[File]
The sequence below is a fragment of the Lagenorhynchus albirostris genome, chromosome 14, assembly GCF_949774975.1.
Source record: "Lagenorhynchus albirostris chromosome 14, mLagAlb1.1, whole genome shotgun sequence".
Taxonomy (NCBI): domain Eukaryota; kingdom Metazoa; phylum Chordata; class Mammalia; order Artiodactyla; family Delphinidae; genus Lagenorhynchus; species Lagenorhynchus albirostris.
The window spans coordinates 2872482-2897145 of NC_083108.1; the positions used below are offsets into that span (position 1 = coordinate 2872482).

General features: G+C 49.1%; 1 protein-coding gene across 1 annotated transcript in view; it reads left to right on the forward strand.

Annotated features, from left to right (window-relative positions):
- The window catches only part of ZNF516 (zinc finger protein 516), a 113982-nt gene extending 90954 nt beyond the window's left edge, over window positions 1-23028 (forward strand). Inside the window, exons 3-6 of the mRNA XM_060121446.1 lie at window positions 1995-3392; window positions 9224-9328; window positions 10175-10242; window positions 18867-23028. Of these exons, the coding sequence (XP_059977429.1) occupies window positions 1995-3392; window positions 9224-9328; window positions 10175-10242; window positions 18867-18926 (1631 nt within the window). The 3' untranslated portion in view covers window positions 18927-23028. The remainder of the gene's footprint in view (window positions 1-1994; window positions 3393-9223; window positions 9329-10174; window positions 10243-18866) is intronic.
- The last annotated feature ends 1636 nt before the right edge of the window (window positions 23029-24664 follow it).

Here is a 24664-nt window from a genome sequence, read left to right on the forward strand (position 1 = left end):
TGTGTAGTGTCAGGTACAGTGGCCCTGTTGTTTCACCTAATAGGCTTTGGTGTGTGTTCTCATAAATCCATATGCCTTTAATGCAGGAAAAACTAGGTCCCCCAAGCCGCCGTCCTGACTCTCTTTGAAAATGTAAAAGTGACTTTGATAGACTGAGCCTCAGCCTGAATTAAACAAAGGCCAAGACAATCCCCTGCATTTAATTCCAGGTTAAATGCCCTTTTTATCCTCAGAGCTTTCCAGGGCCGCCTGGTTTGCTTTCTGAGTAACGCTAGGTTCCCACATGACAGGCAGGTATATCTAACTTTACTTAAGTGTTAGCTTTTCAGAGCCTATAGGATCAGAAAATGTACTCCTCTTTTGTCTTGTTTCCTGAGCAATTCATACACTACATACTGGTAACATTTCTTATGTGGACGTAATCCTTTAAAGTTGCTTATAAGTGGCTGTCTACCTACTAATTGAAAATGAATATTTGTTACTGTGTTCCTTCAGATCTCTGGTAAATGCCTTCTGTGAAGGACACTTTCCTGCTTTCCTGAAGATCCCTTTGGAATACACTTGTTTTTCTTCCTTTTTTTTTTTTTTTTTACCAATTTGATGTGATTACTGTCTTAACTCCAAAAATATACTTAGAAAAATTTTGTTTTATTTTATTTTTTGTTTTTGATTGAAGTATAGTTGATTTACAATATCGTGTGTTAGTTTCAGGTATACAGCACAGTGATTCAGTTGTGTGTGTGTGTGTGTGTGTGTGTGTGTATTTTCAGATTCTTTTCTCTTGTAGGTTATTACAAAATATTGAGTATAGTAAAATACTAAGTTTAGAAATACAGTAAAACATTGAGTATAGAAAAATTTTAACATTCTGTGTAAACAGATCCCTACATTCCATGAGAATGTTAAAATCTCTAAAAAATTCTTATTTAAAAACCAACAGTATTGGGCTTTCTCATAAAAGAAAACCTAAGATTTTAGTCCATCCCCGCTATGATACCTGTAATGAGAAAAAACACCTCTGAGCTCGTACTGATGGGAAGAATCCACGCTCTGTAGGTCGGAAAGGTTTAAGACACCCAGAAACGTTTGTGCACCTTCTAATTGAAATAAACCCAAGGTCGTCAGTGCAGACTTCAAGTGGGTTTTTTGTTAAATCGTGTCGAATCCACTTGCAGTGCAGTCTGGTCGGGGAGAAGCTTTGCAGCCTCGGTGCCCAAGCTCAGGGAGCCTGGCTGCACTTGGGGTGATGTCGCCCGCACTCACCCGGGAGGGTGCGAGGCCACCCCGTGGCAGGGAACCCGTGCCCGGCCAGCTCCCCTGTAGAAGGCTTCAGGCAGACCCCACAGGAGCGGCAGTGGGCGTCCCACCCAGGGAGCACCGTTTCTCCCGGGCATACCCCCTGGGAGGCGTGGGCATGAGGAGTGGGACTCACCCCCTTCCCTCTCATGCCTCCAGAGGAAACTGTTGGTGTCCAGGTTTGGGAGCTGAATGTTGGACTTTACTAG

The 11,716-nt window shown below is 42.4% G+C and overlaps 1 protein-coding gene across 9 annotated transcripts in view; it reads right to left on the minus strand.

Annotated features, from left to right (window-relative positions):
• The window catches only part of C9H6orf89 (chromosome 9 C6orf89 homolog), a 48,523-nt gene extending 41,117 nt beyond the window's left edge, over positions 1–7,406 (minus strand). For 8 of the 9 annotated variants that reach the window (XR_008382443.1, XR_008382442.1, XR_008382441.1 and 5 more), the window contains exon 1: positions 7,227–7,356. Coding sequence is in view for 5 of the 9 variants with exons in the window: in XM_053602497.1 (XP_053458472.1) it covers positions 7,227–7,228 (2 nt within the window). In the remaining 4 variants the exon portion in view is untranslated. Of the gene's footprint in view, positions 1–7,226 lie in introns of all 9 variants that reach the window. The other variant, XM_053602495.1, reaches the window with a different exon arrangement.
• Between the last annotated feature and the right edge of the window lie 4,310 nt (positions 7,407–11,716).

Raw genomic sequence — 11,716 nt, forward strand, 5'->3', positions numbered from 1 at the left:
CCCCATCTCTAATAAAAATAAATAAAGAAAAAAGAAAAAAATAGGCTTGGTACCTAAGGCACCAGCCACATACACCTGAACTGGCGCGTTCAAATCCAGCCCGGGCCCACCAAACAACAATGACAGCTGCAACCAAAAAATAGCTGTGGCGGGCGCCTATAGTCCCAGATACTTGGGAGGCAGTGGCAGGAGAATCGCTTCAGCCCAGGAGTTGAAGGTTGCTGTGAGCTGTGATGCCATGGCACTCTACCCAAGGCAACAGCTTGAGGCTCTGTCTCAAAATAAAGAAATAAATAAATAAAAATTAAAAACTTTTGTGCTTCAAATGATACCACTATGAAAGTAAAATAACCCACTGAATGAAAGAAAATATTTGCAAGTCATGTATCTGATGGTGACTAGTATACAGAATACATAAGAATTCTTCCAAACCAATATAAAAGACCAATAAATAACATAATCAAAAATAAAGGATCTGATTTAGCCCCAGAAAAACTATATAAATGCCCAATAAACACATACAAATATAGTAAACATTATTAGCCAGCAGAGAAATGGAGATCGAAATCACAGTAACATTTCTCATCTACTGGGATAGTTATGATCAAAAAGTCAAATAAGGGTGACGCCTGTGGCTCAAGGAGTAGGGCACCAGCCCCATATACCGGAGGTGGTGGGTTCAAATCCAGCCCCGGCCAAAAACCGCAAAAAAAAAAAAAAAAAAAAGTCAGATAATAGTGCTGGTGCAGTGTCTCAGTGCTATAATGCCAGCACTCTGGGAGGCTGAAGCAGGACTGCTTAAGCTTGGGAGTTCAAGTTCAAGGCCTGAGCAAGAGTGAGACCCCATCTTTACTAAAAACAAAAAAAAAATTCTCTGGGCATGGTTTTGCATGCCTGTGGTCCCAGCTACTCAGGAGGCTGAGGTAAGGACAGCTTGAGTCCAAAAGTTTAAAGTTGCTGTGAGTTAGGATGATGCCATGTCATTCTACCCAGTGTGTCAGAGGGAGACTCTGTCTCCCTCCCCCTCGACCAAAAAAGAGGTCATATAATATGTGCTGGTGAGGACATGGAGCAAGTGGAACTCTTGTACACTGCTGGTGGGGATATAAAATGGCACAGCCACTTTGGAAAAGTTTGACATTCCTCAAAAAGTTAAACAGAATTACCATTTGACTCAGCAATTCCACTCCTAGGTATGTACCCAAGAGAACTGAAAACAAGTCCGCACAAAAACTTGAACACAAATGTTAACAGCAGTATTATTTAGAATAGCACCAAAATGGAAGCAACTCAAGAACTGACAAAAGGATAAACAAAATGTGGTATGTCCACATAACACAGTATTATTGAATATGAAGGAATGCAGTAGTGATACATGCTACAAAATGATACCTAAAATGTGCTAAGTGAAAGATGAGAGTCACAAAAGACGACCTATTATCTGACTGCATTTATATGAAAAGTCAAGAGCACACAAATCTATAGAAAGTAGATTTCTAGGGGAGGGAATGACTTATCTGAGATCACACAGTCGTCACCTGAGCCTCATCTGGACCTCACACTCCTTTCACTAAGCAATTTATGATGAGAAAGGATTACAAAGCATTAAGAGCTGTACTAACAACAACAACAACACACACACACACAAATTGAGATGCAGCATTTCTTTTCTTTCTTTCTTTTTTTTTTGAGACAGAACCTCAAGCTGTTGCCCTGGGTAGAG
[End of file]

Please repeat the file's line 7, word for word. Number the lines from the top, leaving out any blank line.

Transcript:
- The window catches only part of ZNF516 (zinc finger protein 516), a 113982-nt gene extending 90954 nt beyond the window's left edge, over window positions 1-23028 (forward strand). Inside the window, exons 3-6 of the mRNA XM_060121446.1 lie at window positions 1995-3392; window positions 9224-9328; window positions 10175-10242; window positions 18867-23028. Of these exons, the coding sequence (XP_059977429.1) occupies window positions 1995-3392; window positions 9224-9328; window positions 10175-10242; window positions 18867-18926 (1631 nt within the window). The 3' untranslated portion in view covers window positions 18927-23028. The remainder of the gene's footprint in view (window positions 1-1994; window positions 3393-9223; window positions 9329-10174; window positions 10243-18866) is intronic.